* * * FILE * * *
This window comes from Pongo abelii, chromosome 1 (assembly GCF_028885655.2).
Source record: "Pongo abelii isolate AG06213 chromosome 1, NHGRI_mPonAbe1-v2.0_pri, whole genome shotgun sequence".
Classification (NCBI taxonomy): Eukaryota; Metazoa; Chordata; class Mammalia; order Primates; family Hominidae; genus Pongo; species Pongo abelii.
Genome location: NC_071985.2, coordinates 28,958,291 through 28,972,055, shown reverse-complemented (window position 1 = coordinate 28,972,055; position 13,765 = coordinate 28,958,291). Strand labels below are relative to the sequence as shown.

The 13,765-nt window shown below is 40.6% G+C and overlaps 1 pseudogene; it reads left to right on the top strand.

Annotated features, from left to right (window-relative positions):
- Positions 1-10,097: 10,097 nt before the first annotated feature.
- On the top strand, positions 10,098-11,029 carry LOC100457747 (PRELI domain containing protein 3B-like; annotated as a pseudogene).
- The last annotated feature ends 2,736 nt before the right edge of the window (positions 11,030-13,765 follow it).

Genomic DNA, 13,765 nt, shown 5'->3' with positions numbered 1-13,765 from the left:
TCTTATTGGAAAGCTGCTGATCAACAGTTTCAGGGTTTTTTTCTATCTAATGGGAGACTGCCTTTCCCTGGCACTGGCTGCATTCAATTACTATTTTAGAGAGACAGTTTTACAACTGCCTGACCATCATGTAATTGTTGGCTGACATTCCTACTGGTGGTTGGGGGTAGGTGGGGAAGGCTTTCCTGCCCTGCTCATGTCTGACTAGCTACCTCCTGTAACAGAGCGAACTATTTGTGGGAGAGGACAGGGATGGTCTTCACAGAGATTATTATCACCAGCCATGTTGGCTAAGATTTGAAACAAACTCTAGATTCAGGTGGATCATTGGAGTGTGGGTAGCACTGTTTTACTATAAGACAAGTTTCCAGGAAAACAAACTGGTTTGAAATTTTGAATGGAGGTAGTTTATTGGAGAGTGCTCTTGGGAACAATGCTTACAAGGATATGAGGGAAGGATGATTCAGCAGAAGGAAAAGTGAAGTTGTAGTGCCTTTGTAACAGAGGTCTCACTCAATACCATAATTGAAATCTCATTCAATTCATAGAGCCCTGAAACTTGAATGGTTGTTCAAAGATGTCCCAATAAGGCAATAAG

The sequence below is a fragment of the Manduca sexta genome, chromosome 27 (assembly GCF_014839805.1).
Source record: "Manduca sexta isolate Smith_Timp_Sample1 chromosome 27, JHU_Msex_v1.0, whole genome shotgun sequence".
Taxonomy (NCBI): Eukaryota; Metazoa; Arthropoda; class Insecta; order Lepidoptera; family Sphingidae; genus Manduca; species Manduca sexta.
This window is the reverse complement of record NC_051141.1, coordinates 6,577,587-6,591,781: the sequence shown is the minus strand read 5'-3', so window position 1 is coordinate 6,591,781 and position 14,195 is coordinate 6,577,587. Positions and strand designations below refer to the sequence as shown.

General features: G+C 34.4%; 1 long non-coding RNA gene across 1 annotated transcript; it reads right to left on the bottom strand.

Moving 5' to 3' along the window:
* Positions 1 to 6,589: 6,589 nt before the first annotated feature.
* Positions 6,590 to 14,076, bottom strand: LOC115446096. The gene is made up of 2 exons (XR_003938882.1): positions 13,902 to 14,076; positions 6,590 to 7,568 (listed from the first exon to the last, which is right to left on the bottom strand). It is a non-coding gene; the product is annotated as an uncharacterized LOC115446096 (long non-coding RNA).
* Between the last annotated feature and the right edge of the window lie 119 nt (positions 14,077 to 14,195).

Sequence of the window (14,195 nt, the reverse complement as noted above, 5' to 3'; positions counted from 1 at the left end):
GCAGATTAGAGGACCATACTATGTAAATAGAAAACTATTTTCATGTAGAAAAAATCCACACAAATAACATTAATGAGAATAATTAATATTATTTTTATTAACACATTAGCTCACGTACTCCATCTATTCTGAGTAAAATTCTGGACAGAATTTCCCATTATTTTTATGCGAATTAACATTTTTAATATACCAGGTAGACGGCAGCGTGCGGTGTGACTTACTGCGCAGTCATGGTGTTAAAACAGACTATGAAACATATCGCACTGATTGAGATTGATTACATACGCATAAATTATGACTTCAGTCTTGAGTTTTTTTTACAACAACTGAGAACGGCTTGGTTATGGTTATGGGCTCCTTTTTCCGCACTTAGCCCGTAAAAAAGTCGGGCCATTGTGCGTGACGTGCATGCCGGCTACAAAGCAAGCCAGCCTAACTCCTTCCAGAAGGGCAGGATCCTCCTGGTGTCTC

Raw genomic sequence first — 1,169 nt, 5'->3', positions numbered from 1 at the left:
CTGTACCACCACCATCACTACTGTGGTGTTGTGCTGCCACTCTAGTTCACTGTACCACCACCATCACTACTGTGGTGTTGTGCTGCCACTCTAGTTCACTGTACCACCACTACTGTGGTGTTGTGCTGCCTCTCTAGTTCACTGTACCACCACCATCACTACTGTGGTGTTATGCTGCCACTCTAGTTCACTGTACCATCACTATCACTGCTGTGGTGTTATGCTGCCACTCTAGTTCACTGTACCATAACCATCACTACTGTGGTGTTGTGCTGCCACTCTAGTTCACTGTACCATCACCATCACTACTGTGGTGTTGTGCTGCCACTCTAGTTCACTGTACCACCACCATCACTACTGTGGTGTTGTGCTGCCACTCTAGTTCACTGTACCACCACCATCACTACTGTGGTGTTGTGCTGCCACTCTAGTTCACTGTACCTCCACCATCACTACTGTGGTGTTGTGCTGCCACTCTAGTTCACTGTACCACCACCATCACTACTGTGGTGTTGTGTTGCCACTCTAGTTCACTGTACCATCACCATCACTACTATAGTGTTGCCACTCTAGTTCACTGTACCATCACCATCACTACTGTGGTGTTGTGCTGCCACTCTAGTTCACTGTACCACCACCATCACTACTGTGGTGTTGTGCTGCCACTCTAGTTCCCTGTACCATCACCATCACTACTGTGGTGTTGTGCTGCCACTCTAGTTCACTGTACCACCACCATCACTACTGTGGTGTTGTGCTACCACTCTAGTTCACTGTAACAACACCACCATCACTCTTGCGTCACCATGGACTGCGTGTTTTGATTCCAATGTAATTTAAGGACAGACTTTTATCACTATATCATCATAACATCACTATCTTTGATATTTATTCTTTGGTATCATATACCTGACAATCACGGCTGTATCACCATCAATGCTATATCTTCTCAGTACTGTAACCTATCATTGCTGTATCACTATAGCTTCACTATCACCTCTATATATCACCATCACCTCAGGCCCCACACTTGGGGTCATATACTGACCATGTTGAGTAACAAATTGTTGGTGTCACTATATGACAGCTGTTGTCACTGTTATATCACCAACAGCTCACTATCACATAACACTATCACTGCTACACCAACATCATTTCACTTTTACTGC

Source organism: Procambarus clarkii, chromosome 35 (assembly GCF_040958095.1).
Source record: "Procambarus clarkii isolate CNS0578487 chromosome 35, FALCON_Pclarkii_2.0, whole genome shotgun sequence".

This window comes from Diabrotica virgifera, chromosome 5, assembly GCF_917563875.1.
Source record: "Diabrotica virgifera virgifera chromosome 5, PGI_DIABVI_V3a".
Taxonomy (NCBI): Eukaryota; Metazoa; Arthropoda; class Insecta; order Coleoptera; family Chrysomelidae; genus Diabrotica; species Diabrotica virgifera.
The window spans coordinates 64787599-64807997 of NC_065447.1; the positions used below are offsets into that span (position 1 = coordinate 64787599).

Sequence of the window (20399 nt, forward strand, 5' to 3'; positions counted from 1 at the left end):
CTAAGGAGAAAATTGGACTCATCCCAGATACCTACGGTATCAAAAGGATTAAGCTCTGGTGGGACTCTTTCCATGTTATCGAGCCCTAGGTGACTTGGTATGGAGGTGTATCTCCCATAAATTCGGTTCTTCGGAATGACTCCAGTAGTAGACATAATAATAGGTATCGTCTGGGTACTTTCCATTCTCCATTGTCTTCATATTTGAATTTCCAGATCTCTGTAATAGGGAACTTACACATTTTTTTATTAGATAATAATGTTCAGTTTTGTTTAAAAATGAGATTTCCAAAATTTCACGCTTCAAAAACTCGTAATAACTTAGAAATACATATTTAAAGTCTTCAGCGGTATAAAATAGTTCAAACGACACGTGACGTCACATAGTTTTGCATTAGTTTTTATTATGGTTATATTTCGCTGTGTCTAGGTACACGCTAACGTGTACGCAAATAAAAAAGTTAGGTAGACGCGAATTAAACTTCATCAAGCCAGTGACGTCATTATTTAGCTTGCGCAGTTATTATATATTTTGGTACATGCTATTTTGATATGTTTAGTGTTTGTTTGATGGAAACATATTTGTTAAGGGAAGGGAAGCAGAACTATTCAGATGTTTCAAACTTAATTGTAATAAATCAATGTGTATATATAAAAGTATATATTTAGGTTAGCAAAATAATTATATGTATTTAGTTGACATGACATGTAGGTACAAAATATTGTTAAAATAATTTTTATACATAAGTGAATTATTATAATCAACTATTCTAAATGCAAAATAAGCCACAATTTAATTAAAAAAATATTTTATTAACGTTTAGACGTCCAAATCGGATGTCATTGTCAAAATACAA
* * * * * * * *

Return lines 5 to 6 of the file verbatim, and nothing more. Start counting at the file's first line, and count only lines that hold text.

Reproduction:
The 13,765-nt window shown below is 40.6% G+C and overlaps 1 pseudogene; it reads left to right on the top strand.

Annotated features, from left to right (window-relative positions):